Fwd: [ICANN-EU] IDN or: Are users Unicode-aware?

Stefano Trumpy Stefano.Trumpy a IAT.CNR.IT
Dom 17 Set 2000 20:18:15 CEST


Ho seguito la disputa sulla apparizione del carattere "@" nei domain
names e la iniziativa di ".nu" per la introduzione dei caratteri
nazionali. L'intervento che segue, attivato dalla recente campagna
elettorale per la "At large membership di ICANN" mi sembra ben
centrato sull'argomento e frena molti entusiasmi sui nazionalismi dei
nomi, come gia' opportunamente aveva fatto Claudio Allocchio.
Stefano Trumpy

>Date: Thu, 14 Sep 2000 18:55:53 +0200
>From: Thomas Roessler <roessler a does-not-exist.org>
>Subject: [ICANN-EU] IDN or: Are users Unicode-aware?
>Sender: owner-icann-europe a fitug.de
>To: icann-europe a fitug.de
>Mail-followup-to: icann-europe a fitug.de
>User-Agent: Mutt/1.3.8i
>Comment: This message comes from the icann-europe mailing list.
>
>This message is some kind of follow-up to Mr. Schüller's web chat
>from this afternoon.  In the chat, Mr. Schüller argued in favor of
>Internationalized Domain Names.  Basically, he believes that we
>should not prescribe to people from other cultures how they are
>going to write their name, and that users in asiatic countries who
>don't speak English are about to be excluded from the net.
>
>On the other hand, personally, I'm not convinced that IDNs are a
>good idea.  Additionally, I do believe that when they will get into
>widespread use, some administrative proceudres may be needed on the
>registrars' end in order to avoid a great lot of confusion.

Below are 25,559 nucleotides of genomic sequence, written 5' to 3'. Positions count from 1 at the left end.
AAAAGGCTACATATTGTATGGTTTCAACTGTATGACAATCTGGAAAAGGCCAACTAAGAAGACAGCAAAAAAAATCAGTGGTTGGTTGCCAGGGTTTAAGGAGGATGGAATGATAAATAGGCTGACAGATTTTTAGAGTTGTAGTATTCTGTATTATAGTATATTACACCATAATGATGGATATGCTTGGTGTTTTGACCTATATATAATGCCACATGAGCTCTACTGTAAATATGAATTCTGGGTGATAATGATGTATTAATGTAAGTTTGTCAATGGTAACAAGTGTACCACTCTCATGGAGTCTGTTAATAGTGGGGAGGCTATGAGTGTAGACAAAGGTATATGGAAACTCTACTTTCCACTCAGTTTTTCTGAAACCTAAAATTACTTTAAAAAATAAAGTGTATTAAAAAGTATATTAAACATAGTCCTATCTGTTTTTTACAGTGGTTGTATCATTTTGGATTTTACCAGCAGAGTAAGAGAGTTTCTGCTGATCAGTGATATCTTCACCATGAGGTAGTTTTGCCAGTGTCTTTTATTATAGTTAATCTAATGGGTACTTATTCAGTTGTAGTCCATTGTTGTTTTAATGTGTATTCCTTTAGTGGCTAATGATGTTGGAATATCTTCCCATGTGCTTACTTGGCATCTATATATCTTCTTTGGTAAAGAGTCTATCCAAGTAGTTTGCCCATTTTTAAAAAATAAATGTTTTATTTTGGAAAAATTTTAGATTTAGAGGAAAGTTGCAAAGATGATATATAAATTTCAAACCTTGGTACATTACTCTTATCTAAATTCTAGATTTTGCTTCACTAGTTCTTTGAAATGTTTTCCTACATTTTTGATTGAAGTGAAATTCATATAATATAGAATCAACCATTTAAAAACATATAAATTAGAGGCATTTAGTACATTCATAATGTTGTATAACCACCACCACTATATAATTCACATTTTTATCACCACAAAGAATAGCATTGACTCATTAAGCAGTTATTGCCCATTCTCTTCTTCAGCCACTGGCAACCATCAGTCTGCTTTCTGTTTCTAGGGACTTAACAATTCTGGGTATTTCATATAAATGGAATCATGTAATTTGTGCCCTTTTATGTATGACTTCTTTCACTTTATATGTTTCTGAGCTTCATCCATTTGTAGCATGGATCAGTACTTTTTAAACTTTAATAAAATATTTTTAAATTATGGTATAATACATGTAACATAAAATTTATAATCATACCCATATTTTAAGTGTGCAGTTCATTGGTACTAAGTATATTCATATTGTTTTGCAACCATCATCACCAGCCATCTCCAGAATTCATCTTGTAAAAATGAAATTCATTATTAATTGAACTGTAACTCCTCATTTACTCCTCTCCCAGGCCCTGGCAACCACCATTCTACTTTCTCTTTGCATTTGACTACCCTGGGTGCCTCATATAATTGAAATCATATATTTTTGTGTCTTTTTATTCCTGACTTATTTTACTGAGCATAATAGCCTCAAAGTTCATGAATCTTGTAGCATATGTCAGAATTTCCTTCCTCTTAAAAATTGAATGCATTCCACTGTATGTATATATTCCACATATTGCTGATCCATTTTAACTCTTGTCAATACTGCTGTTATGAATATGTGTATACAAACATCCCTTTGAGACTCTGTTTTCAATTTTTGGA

>
>Here's why: Domain names are displayed to and memorized, recorded,
>and typed by human beings.  However, this is only possible if the
>human beings in question are able to read and distinguish the
>characters used.  This is nicely guaranteed with phone numbers, and
>it's kind of guaranteed with the current us-ascii character set.
>However, assuming that we are heading towards a world with
>internationalized domain names, this feature won't persist, since -
>even given correctly functioning software, which I doubt will exist
>- users are generally not Unicode-aware.  Europeans just don't read
>Arab or Chinese alphabets in general, and Chinese people won't read
>Hebrew.
>
>This implies that domain names can't be used globally any more,
>because they can't be typed or read globally (note that phone
>numbers can).  That is, domain names become close to useless as
>globally unique addresses which they, technically, still are.
>
>Nevertheless, people will happily register domain names with
>national characters in them, and note the problems they create that
>way too late.
>
>I do believe that domain registries should make sure that global
>addressibility in the DNS is preserved - and be it by forcing
>equivalent us-ascii domains upon users.
>
>(Note that just taking the us-ascii transcription of domain names
>may not be sufficient - the IETF IDN working group's drafts say that
>software merely MAY permit input in that transcription (I think it
>should be a MUST), and, additionally, that transcription isn't that
>much more aesthetic or memorable than a raw IPv6 address.)
>
>Comments and flames welcome.
>
>--
>Thomas Roessler                         <roessler a does-not-exist.org>

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 Stefano Trumpy
 Consiglio Nazionale delle Ricerche (CNR)
 Istituto per le Applicazioni Telematiche (IAT)
 Via V.Alfieri, 1
 56010 Ghezzano (Pisa) Italy

phone: +39 050 3152 112 (or 634)  mobile: +39 335 373423 fax: +39 050 3152113
e-mail: Stefano.Trumpy a iat.cnr.it          http://www.iat.cnr.it
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